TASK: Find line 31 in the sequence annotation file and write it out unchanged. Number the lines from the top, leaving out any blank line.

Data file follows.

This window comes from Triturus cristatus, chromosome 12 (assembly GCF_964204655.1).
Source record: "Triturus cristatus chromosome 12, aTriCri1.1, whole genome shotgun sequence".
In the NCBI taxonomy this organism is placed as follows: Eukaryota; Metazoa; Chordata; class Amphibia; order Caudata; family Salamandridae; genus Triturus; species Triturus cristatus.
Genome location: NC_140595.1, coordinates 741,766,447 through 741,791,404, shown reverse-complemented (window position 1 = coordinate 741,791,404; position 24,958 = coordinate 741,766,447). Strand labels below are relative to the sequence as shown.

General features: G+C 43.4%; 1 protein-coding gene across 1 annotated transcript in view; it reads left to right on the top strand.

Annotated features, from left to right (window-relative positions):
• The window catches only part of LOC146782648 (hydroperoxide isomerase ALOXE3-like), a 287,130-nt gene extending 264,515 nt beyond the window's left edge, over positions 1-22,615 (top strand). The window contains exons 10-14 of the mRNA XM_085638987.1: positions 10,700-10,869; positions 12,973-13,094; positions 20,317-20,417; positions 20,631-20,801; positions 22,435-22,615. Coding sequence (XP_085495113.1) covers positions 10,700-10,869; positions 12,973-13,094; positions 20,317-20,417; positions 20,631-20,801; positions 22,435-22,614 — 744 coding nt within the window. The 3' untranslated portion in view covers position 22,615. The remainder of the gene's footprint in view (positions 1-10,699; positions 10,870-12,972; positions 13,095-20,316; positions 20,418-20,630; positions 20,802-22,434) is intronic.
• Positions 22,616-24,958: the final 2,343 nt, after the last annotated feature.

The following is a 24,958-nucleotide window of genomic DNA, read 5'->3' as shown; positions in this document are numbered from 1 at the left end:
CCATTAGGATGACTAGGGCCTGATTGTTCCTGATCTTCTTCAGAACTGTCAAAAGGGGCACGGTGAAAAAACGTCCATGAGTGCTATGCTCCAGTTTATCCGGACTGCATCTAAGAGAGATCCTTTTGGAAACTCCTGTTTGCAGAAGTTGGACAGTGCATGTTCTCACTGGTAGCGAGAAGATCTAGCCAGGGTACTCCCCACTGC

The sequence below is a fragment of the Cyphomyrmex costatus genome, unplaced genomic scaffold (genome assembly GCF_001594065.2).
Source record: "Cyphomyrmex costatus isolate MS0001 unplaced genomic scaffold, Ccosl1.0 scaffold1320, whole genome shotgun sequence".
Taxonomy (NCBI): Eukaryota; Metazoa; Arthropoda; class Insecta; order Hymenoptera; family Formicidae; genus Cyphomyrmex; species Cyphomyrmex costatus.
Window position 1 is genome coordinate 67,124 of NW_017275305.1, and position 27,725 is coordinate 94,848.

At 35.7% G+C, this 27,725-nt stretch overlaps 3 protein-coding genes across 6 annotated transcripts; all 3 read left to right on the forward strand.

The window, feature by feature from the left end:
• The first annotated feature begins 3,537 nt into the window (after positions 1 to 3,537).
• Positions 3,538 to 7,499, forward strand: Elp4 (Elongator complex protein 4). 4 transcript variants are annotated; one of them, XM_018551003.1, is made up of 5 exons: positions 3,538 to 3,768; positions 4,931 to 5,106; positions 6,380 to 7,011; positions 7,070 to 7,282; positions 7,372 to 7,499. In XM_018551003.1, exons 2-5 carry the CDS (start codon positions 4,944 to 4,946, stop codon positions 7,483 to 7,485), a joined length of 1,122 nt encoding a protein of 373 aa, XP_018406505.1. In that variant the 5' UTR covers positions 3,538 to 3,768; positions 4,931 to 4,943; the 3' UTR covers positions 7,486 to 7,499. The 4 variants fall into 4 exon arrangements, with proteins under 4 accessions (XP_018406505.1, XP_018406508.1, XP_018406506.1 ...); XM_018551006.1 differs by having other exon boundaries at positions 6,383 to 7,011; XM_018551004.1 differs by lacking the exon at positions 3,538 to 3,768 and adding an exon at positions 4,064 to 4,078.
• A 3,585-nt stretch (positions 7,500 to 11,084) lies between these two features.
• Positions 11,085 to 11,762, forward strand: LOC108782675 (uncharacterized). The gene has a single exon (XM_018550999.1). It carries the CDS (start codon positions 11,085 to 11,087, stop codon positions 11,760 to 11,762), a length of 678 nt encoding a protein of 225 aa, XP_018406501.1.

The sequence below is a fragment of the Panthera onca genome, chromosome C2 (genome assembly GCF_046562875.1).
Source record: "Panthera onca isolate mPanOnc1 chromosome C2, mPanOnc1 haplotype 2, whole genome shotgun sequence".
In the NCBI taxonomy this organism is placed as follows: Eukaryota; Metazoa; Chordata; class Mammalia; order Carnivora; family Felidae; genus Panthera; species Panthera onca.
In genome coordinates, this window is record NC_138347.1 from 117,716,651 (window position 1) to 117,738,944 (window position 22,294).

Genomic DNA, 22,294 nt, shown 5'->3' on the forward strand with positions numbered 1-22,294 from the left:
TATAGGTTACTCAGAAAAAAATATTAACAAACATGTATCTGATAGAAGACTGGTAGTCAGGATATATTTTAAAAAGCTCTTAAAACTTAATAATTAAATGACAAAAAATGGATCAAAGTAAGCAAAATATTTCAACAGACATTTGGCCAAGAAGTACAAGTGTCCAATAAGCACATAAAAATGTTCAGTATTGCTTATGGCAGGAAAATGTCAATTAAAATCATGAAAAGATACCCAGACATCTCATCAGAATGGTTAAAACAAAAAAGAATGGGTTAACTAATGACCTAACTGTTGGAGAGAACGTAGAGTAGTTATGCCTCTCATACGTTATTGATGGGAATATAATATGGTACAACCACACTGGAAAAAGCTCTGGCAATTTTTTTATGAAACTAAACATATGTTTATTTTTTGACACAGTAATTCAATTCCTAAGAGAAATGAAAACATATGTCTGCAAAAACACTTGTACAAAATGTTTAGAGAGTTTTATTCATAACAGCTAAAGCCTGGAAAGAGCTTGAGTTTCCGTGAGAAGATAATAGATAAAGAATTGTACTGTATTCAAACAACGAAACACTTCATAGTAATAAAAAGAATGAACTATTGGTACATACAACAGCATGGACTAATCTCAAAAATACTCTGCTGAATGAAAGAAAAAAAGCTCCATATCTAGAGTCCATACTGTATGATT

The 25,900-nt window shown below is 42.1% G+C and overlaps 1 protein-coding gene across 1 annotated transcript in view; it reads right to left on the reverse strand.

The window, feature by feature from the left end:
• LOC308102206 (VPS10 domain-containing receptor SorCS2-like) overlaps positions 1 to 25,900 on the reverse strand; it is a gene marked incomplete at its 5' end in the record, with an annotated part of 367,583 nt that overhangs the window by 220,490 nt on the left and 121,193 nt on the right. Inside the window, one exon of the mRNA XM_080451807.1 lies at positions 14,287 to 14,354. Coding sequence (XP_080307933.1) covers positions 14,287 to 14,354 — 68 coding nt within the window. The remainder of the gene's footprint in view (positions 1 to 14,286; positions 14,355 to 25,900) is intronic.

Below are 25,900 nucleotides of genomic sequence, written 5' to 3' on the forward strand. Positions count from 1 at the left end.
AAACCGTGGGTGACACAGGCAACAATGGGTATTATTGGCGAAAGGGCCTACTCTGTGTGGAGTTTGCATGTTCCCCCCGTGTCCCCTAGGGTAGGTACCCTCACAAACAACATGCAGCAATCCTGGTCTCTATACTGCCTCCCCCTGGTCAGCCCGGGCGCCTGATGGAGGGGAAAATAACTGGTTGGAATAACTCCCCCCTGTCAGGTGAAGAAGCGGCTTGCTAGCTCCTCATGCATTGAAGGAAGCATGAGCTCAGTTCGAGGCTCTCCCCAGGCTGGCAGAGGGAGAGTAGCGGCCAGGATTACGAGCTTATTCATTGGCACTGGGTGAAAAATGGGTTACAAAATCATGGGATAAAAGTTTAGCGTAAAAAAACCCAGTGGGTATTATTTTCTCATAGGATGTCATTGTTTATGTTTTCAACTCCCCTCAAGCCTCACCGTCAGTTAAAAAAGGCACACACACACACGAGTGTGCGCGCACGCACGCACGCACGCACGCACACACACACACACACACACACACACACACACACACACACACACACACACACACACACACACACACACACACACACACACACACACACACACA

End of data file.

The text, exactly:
AAACCGTGGGTGACACAGGCAACAATGGGTATTATTGGCGAAAGGGCCTACTCTGTGTGGAGTTTGCATGTTCCCCCCGTGTCCCCTAGGGTAGGTACCCTCACAAACAACATGCAGCAATCCTGGTCTCTATACTGCCTCCCCCTGGTCAGCCCGGGCGCCTGATGGAGGGGAAAATAACTGGTTGGAATAACTCCCCCCTGTCAGGTGAAGAAGCGGCTTGCTAGCTCCTCATGCATTGAAGGAAGCATGAGCTCAGTTCGAGGCTCTCCCCAGGCTGGCAGAGGGAGAGTAGCGGCCAGGATTACGAGCTTATTCATTGGCACTGGGTGAAAAATGGGTTACAAAATCATGGGATAAAAGTTTAGCGTAAAAAAACCCAGTGGGTATTATTTTCTCATAGGATGTCATTGTTTATGTTTTCAACTCCCCTCAAGCCTCACCGTCAGTTAAAAAAGGCACACACACACACGAGTGTGCGCGCACGCACGCACGCACGCACGCACACACACACACACACACACACACACACACACACACACACACACACACACACACACACACACACACACACACACACACACACACACACACACA